Diagnostics Firm Acquires Rights to Schizophrenia Data

Nanogen, a San Diego-based diagnostics firm, has acquired the rights to genetic markers related to schizophrenia and responses to antipsychotic therapies — an important step in better understanding the molecular basis of the disease, as the genetic component of schizophrenia is thought to account for 65-80% of cases.

Leveraging its NanoChip technology, which allows for easy implementation of customized assays, Nanogen struck the deal with the Co-operative Research Centre for Diagnostics and Queensland University of Technology in Australia. The acquired markers will be used to create diagnostic tests for schizophrenia and related conditions; some may also help predict adverse drug reactions and guide therapeutic decision making.

Through a similar partnership initiated back in 2005, Nanogen is collaborating with Jurilab, a Finnish firm, to investigate genetic markers associated with Acute Myocardial Infarction, hypertension and type-2 diabetes.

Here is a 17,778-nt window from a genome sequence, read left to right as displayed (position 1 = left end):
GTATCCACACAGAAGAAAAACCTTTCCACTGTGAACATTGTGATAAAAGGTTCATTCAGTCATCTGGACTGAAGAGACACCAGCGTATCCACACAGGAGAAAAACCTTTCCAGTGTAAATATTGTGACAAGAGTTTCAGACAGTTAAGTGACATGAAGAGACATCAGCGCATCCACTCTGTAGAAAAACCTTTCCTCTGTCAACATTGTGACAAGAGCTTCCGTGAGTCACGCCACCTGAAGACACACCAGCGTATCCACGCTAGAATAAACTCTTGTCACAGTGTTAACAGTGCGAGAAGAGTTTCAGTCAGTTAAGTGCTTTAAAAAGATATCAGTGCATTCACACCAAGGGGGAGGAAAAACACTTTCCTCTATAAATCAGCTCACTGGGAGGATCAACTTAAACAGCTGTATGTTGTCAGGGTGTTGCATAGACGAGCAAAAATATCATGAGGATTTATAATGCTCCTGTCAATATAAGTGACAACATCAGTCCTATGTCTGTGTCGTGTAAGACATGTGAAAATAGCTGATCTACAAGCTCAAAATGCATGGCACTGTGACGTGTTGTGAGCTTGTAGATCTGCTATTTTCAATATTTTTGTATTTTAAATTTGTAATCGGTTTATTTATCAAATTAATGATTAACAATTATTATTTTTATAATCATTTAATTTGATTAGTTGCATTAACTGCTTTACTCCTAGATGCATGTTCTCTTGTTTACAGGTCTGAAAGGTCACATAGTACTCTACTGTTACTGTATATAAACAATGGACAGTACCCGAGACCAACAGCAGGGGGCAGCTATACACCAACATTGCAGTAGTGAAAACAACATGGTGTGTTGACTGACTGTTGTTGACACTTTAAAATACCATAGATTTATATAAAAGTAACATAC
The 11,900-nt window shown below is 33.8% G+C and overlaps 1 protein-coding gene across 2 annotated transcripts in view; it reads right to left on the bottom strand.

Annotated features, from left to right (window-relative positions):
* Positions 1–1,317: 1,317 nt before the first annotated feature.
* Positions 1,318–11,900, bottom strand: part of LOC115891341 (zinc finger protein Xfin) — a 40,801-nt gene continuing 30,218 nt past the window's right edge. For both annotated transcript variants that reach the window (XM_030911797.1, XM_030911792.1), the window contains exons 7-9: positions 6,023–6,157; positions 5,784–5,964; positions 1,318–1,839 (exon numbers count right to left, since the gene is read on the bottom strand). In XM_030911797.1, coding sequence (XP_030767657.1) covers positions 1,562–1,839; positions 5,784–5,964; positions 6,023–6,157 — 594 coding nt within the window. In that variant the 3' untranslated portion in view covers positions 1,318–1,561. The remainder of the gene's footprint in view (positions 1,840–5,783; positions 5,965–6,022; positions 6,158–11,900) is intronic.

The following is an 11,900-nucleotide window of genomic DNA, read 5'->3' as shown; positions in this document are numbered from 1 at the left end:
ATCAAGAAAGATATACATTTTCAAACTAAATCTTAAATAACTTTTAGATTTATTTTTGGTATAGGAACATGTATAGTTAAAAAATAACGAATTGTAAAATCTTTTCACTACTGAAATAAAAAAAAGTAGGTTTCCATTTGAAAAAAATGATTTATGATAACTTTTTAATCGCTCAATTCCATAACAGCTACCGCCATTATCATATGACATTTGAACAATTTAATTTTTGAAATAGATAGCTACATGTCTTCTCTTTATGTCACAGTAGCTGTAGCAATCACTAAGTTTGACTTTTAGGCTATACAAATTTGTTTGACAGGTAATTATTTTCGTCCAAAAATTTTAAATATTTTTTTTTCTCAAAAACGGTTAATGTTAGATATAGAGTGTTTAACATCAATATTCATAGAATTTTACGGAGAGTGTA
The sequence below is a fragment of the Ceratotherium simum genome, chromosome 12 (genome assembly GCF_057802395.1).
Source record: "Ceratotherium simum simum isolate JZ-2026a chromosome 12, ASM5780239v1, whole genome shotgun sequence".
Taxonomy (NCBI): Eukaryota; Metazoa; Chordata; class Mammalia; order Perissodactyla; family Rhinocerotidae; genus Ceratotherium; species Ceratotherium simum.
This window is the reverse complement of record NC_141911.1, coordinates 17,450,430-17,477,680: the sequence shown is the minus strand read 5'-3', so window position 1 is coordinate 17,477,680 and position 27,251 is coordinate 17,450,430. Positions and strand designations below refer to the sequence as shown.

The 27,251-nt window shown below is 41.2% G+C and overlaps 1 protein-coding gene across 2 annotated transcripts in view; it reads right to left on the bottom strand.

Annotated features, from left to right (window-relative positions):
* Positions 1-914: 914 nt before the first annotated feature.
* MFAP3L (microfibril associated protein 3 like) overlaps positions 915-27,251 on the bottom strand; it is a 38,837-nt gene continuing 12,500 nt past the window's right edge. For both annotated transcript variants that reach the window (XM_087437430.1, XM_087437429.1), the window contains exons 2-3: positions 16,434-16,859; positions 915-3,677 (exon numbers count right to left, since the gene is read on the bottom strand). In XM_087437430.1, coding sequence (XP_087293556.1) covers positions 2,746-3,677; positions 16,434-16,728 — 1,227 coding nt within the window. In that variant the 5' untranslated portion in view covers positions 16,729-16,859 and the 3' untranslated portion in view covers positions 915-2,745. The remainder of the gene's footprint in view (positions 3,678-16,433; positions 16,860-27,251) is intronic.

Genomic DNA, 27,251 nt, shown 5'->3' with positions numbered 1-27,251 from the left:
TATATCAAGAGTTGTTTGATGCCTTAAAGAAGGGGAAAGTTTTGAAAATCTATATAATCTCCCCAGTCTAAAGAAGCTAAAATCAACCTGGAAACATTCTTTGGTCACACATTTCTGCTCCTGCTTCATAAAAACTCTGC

Schizophrenia — a chronic, disabling brain disorder that occurs in about 1% of the population, and is responsible for more than 10% of all disabled people in the U.S. and 2.5% of U.S. healthcare expenditures — is believed to be caused by mutations in multiple genes. Effective diagnostics require analytic methods capable of examining multiple genes simultaneously.

Nanogen’s electronic microarray platforms provide an alternative to traditional, real-time polymerase chain reaction — a method of duplicating small amounts of DNA to assess its makeup — through multi-sample and multi-analyte reporting capabilities.

The company’s NanoChip 400 system has been CE Marked in Europe, and the NanoChip platform has been submitted for 501(k) clearance in the U.S.

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